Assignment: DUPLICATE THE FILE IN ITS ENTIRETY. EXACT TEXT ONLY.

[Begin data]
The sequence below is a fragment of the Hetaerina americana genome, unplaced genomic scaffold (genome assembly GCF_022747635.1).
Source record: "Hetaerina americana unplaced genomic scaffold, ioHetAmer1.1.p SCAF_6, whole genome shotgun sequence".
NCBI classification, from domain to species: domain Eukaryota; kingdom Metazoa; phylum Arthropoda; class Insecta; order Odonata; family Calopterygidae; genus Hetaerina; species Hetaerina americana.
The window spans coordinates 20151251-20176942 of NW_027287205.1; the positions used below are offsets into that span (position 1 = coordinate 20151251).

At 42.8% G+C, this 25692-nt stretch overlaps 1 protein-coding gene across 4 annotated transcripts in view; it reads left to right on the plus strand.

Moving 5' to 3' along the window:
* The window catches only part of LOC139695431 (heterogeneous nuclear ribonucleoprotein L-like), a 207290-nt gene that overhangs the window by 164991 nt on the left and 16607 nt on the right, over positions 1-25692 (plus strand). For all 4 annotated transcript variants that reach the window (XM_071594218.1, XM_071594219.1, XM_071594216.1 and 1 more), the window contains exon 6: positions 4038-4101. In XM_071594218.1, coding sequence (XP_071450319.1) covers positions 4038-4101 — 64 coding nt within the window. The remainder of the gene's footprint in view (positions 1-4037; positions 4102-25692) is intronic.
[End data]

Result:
The sequence below is a fragment of the Hetaerina americana genome, unplaced genomic scaffold (genome assembly GCF_022747635.1).
Source record: "Hetaerina americana unplaced genomic scaffold, ioHetAmer1.1.p SCAF_6, whole genome shotgun sequence".
NCBI classification, from domain to species: domain Eukaryota; kingdom Metazoa; phylum Arthropoda; class Insecta; order Odonata; family Calopterygidae; genus Hetaerina; species Hetaerina americana.
The window spans coordinates 20151251-20176942 of NW_027287205.1; the positions used below are offsets into that span (position 1 = coordinate 20151251).

At 42.8% G+C, this 25692-nt stretch overlaps 1 protein-coding gene across 4 annotated transcripts in view; it reads left to right on the plus strand.

Moving 5' to 3' along the window:
* The window catches only part of LOC139695431 (heterogeneous nuclear ribonucleoprotein L-like), a 207290-nt gene that overhangs the window by 164991 nt on the left and 16607 nt on the right, over positions 1-25692 (plus strand). For all 4 annotated transcript variants that reach the window (XM_071594218.1, XM_071594219.1, XM_071594216.1 and 1 more), the window contains exon 6: positions 4038-4101. In XM_071594218.1, coding sequence (XP_071450319.1) covers positions 4038-4101 — 64 coding nt within the window. The remainder of the gene's footprint in view (positions 1-4037; positions 4102-25692) is intronic.